The Baltimore City Police Department did not report its DNA processing data to a state agency for the past two years, hobbling the agency's effort to track how well police crime labs handle crucial evidence in thousands of criminal cases, a state auditor reports.
"Crime Scene DNA Collection and Analysis Reporting By Law Enforcement Agencies" is not a formal audit, but a 49-page analysis of data that the state's 133 police agencies are required to report to the Governor's Office of Crime Control and Prevention. The 49 pages track how quickly DNA evidence is processed by each agency, how often samples are collected, and other details, such as reimbursement to hospitals that process rape kits.
Designed to be reported every other year, it is the second report of its kind, but its count of 2,888 DNA tests is flawed: One quarter of the police agencies either did not report or submitted incomplete reports, the auditor says. Among these were Baltimore City and Prince George's County—the largest and second-largest departments.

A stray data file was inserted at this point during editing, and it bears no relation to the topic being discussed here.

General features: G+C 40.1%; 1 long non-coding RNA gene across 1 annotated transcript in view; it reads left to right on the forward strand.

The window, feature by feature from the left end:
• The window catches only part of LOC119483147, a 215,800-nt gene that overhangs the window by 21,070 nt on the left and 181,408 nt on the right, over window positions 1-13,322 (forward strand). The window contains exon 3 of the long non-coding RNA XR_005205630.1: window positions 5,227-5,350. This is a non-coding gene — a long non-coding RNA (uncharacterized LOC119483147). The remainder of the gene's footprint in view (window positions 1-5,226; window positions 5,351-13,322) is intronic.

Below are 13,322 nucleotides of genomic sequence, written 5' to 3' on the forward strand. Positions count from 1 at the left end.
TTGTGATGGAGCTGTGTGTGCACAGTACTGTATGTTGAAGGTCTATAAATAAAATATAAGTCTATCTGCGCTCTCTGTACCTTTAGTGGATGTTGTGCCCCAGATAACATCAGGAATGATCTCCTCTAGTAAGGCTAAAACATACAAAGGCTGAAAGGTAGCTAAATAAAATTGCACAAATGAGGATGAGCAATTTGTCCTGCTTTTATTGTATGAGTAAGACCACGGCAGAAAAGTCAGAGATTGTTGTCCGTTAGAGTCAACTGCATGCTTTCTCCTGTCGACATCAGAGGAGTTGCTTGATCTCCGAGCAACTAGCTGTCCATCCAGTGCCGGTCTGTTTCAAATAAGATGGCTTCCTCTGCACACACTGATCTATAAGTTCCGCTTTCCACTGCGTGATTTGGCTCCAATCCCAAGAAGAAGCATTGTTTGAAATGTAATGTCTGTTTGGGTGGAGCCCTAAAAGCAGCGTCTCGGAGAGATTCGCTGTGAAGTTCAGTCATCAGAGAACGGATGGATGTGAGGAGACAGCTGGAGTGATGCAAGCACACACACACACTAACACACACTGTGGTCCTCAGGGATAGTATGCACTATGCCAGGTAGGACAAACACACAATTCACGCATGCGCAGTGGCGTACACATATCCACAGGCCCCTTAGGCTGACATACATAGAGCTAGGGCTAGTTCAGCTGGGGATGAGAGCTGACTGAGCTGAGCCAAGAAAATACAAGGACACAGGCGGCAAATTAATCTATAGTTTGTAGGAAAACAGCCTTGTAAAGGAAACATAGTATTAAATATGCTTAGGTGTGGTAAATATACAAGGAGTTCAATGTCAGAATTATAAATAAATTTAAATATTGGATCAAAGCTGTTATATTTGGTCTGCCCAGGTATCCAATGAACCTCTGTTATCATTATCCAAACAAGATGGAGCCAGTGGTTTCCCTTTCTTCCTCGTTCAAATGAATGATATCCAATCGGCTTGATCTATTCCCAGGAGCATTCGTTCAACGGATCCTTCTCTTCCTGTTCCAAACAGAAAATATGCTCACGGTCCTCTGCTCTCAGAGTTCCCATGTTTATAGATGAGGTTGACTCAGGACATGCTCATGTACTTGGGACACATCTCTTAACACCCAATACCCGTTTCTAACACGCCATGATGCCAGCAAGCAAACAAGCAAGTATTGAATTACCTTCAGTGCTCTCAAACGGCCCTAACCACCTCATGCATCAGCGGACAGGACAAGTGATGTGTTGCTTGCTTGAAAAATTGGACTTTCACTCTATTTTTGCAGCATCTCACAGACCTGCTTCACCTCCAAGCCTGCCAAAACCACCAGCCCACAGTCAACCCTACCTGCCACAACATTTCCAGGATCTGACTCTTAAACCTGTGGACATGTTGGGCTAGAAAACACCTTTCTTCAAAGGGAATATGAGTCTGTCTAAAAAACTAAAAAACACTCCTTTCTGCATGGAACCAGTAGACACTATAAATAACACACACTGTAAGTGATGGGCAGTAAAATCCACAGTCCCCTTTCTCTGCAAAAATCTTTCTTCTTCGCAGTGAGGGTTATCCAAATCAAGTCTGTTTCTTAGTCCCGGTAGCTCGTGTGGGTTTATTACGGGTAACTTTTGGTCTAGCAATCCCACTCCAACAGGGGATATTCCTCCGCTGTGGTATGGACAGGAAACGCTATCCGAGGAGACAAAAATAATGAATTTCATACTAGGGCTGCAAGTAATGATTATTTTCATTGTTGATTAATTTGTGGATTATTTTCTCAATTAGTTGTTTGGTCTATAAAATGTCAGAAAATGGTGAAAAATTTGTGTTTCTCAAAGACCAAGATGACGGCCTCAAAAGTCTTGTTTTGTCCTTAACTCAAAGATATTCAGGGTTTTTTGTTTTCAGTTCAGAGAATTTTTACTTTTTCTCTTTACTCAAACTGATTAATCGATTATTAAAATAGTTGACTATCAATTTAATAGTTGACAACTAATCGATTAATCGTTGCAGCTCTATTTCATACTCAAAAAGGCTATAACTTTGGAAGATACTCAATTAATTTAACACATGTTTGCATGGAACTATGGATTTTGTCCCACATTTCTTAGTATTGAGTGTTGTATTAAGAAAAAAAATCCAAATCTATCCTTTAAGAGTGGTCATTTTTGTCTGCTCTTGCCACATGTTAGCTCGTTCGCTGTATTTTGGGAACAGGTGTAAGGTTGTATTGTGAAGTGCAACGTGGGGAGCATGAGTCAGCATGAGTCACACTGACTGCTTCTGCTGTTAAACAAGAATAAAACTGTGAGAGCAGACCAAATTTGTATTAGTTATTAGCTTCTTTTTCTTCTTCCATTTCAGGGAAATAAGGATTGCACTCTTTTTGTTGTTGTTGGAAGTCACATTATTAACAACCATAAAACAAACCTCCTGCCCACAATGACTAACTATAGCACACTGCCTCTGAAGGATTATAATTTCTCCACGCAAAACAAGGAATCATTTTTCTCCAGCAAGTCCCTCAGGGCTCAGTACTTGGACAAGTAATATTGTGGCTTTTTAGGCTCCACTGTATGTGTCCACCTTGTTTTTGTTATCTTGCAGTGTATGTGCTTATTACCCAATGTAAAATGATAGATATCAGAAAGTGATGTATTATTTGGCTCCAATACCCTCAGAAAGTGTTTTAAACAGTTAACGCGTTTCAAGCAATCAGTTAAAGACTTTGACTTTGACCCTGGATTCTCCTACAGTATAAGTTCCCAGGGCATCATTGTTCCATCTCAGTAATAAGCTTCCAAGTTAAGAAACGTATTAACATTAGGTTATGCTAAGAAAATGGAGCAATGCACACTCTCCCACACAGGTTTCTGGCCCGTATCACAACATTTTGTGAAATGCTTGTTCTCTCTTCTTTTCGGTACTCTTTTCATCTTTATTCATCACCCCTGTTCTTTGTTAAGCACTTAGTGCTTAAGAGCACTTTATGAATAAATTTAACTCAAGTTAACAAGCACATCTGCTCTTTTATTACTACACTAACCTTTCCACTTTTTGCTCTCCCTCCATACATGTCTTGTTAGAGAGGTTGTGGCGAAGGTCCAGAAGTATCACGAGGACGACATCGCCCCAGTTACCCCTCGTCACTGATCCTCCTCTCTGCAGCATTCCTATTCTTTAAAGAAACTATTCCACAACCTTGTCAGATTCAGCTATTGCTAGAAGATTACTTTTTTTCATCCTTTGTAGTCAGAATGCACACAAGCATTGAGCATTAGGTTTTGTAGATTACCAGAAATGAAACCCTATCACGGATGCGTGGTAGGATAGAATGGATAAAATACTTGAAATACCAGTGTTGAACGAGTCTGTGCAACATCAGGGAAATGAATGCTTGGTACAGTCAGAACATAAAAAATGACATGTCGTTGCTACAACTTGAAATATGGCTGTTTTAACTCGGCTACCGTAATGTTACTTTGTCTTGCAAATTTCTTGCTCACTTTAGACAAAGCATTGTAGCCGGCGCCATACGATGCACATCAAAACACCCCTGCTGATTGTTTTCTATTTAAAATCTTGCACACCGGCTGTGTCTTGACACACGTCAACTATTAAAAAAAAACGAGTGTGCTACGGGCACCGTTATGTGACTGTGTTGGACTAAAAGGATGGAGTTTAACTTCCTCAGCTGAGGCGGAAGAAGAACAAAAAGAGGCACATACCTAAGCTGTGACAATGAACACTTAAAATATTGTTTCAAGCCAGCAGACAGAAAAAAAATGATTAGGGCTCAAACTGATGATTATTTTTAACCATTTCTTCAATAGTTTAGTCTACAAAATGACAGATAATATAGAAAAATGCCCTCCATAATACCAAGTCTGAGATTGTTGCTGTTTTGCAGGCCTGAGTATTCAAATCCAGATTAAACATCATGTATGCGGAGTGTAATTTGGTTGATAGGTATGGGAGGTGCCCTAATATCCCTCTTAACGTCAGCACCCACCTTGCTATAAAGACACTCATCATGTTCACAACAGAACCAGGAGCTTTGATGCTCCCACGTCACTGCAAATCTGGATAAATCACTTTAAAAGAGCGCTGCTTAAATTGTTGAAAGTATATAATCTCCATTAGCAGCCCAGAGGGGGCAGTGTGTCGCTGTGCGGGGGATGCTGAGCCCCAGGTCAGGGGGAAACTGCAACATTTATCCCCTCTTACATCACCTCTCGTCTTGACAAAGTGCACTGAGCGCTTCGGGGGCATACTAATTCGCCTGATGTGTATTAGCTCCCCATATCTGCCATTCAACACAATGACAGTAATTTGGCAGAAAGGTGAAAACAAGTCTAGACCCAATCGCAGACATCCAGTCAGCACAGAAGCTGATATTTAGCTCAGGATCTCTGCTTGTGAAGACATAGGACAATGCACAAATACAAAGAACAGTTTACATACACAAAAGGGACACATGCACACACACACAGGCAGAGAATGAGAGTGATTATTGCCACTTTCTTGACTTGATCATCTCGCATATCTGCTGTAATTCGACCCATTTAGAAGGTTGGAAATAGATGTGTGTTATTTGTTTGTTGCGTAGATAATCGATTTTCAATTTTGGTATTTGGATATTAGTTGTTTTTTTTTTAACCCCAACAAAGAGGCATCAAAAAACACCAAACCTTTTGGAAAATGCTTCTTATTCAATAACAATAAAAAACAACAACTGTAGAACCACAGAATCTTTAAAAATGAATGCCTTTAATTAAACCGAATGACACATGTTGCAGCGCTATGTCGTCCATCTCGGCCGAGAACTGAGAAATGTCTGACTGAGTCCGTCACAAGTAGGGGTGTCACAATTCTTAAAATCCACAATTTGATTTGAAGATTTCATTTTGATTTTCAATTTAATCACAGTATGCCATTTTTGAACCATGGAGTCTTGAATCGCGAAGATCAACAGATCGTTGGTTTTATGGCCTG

In 2011, Baltimore reported nearly 1,500 instances of DNA collection; PG County almost half that many.
The reporting requirements amount to four straightforward questions:
1) the crimes for which crime scene DNA evidence is routinely collected
2) the number of cases in which crime scene DNA evidence samples were collected during the preceding year for each category of crime
3) the average time between crime scene DNA evidence submission and analysis results
4) the number of cases in which crime scene DNA evidence samples were submitted and not analyzed at the time of the study
We reached out to Baltimore Police for comment but did not immediately hear back.
The city's DNA analysis has come under fire before. The crime lab's chief was fired in 2008, the Innocence Project called for a federal investigation, and the department reportedly received a million-dollar grant to improve its speed in processing DNA evidence in 2011.
If someone from the department tells us what happened after that, we'll update this blog.